[Coral-List] Dennis' musings on Gene's wise rants...Coral-List Digest, Vol 66, Issue 8

Kaufman, Leslie S lesk at bu.edu
Mon Feb 10 14:46:17 EST 2014

Hi all.  Just back from Cambodia where, curiously, I co-lead ecosystem service modeling (the new dark side) for an inland project, on the Great Lake Tonle Sap.   Sidebar: my personal joy in being in Cambodia was all about the fishes- I've been totally geeking out on carps, who claim but two vaguely coral reef-ish cousins (and distant ones at that), the milkfish and beaked salmons.  Professionally the joy of the Cambodia project lay in the respect my colleagues shared for natural history (we did a lot of just looking around this trip, with discoveries and epiphanies to show for it), and their very healthy attitude toward both modeling, and the role of human well-being as a guiding factor in our science.

To that end, Dennis, and Gene, I may be more optimistic than you about coral reef science.   Though we're all swaying in the funding breezes, I find coral reef colleagues to be on the whole very fine naturalists, with open eyes, open minds, and a good sense of humor.  We do need to worry about the upcoming generations, though.  Methodological overload and over-reliance on second-hand knowledge is cutting deeply into their skills as field scientists.  Field work is in danger of becoming a chore, like going to the supermarket, merely to collect samples for the real work back at the bench.  Gene's right about that.

The work on climate adaptation not surprisingly reveals that living things can adapt up to a point.  Sometimes a surprising point.  We'll probably keep finding taxa or holobiont pairings here and there that have what it takes to deal physiologically with ocean acidification, warming, sea-level rise, psychotic weather, and cumulative local human impacts.   However, given that their entire biophysical context definitely will be changing in any event, the fact that they can survive a few harsh physical insults may be irrelevant.   We have entered the realm of no-analog communities.  An amineralized scleractinian is not the same animal as a hard coral despite being genetically identical, and scattered sherbet-scoops of Porites lobata that we currently see around CO2 vents can not be expected to function or react to people's activities in the same way as the speciose coral assemblages that they may soon give way to adaptable poritids over vast areas.

The conservation paradigms of population connectivity, large protected areas, and durable systems (however biologically depauperate) carry some wisdom, but they can not be the entire story.  Hoping to achieve conservation by focusing first on human well-being, and relying upon ecosystem valuation, incentive structures and investment portfolios to motivate people to be more conservation-minded- this is all good, but it is not enough, and it is certainly not working as a one-for-one replacement for our original plan of just focusing on stopping anthropogenic mass extinction (which was also, in its own way, way too single-minded).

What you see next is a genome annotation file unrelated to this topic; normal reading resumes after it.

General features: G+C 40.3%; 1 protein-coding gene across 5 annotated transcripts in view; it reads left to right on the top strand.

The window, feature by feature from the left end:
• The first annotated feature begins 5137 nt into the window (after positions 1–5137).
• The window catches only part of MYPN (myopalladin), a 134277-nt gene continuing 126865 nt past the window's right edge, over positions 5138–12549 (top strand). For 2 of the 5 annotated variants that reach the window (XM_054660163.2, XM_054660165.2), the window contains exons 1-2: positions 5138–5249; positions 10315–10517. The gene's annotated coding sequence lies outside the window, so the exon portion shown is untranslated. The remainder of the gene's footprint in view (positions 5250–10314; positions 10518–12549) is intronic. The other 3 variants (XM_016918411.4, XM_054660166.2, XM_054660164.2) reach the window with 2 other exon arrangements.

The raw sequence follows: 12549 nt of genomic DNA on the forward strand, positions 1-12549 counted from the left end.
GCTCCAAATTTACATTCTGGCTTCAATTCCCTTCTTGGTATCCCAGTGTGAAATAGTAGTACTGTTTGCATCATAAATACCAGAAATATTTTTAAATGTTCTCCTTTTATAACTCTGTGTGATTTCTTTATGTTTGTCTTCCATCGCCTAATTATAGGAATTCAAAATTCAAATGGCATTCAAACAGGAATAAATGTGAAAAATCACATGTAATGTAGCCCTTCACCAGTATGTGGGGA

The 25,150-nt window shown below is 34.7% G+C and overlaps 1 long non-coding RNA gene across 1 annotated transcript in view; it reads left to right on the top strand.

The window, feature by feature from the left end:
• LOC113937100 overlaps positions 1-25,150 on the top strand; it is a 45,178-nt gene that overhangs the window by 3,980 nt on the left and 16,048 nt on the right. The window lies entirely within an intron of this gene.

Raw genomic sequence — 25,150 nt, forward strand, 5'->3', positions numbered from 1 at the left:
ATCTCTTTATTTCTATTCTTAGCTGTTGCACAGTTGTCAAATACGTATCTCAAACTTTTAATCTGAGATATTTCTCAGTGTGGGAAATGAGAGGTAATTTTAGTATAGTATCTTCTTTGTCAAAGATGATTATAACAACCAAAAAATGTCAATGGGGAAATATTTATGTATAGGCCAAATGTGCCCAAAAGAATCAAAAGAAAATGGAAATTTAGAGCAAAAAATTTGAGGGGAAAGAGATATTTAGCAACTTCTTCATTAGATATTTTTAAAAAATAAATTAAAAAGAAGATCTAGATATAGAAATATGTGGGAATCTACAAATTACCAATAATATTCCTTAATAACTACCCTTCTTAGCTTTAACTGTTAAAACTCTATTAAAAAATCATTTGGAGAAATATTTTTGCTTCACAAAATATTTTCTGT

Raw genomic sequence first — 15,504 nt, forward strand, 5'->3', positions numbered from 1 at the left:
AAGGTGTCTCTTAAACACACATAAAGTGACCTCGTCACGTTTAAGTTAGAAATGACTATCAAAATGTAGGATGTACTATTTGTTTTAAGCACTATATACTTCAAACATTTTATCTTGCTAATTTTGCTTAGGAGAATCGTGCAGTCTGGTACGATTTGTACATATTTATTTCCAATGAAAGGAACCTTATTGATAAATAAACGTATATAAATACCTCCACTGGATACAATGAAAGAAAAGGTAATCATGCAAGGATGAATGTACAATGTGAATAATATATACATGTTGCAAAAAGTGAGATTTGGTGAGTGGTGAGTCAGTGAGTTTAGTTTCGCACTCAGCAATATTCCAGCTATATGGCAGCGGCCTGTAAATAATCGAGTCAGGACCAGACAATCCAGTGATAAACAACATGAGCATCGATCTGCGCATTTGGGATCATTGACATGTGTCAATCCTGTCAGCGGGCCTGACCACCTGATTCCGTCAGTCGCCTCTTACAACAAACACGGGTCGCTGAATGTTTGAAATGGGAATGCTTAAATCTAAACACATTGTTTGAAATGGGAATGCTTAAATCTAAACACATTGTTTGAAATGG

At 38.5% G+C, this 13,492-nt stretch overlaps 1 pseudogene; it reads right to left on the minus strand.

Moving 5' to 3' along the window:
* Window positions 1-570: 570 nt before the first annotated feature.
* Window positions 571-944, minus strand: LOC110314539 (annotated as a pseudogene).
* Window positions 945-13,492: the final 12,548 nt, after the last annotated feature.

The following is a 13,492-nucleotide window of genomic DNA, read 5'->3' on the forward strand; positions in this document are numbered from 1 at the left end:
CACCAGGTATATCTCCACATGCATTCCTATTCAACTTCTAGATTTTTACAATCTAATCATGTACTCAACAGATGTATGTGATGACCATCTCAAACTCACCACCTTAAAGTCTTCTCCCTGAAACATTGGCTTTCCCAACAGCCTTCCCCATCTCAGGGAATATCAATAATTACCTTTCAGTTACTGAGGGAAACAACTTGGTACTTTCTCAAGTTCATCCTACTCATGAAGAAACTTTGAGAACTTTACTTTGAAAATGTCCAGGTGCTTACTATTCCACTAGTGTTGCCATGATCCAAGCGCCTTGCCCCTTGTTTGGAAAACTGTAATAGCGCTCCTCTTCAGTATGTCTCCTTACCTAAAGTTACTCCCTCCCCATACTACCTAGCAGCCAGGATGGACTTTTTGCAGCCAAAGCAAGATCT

The battle for coral reefs is a battle for values.  These are deep values, not about money, and they are not up for grabs or bickering over what they're really worth.  Unless coral reefs are deemed sacred, they will be lost.  Anything that is not sacred is being destroyed.   A few things that have been declared sacred, have actually survived.  For example, short of venturing deep into the Cardamoms, the last place to see mature hardwood trees in all of Cambodia, is on the grounds of ancient Buddhist temples.  Concepts like adaptability, ecological economics, and the larger infant science of coupled human and natural systems- these are all intellectual tools that can better enable science and society to mesh smoothly.  They can especially help the poor and marginalized to survive in developing countries without eating down too far into what's left of the natural capital.  They are needed, but they are not the answer.  The answer lies exclusively in the part of our mind that we paradoxically refer to as our heart.  The destruction of the natural world is a heartless activity.  It is also stupid, but that does not carry much weight.  If enough people adopt the notion that coral reefs are sacred and their destruction deemed a sacrilege, then those who remain will not wish to bear the embarrassment of being called out as defilers.  Peer pressure is all.


Les Kaufman
Professor of Biology cousins
Boston University Marine Program
Marine Conservation Fellow
Betty and Gordon Moore Center for Ecosystem Science and Economics
Conservation International
lesk at bu.edu<mailto:lesk at bu.edu>

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